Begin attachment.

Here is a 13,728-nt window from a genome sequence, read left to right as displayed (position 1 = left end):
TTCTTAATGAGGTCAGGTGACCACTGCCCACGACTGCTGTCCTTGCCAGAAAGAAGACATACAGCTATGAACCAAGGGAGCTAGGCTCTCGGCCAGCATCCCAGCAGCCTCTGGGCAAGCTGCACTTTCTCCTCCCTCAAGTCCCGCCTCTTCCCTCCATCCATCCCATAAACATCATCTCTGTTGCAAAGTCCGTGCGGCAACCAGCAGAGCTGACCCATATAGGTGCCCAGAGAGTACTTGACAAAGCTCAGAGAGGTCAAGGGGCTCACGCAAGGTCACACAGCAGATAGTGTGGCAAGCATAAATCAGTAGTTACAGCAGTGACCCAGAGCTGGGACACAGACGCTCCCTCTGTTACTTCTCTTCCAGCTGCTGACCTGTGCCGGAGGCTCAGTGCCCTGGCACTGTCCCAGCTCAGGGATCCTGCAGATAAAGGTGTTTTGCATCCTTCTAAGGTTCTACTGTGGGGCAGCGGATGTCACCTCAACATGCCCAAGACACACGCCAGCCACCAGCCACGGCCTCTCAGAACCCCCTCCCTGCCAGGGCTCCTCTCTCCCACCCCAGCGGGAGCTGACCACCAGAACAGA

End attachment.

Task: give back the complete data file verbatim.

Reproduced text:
Here is a 13,728-nt window from a genome sequence, read left to right as displayed (position 1 = left end):
TTCTTAATGAGGTCAGGTGACCACTGCCCACGACTGCTGTCCTTGCCAGAAAGAAGACATACAGCTATGAACCAAGGGAGCTAGGCTCTCGGCCAGCATCCCAGCAGCCTCTGGGCAAGCTGCACTTTCTCCTCCCTCAAGTCCCGCCTCTTCCCTCCATCCATCCCATAAACATCATCTCTGTTGCAAAGTCCGTGCGGCAACCAGCAGAGCTGACCCATATAGGTGCCCAGAGAGTACTTGACAAAGCTCAGAGAGGTCAAGGGGCTCACGCAAGGTCACACAGCAGATAGTGTGGCAAGCATAAATCAGTAGTTACAGCAGTGACCCAGAGCTGGGACACAGACGCTCCCTCTGTTACTTCTCTTCCAGCTGCTGACCTGTGCCGGAGGCTCAGTGCCCTGGCACTGTCCCAGCTCAGGGATCCTGCAGATAAAGGTGTTTTGCATCCTTCTAAGGTTCTACTGTGGGGCAGCGGATGTCACCTCAACATGCCCAAGACACACGCCAGCCACCAGCCACGGCCTCTCAGAACCCCCTCCCTGCCAGGGCTCCTCTCTCCCACCCCAGCGGGAGCTGACCACCAGAACAGA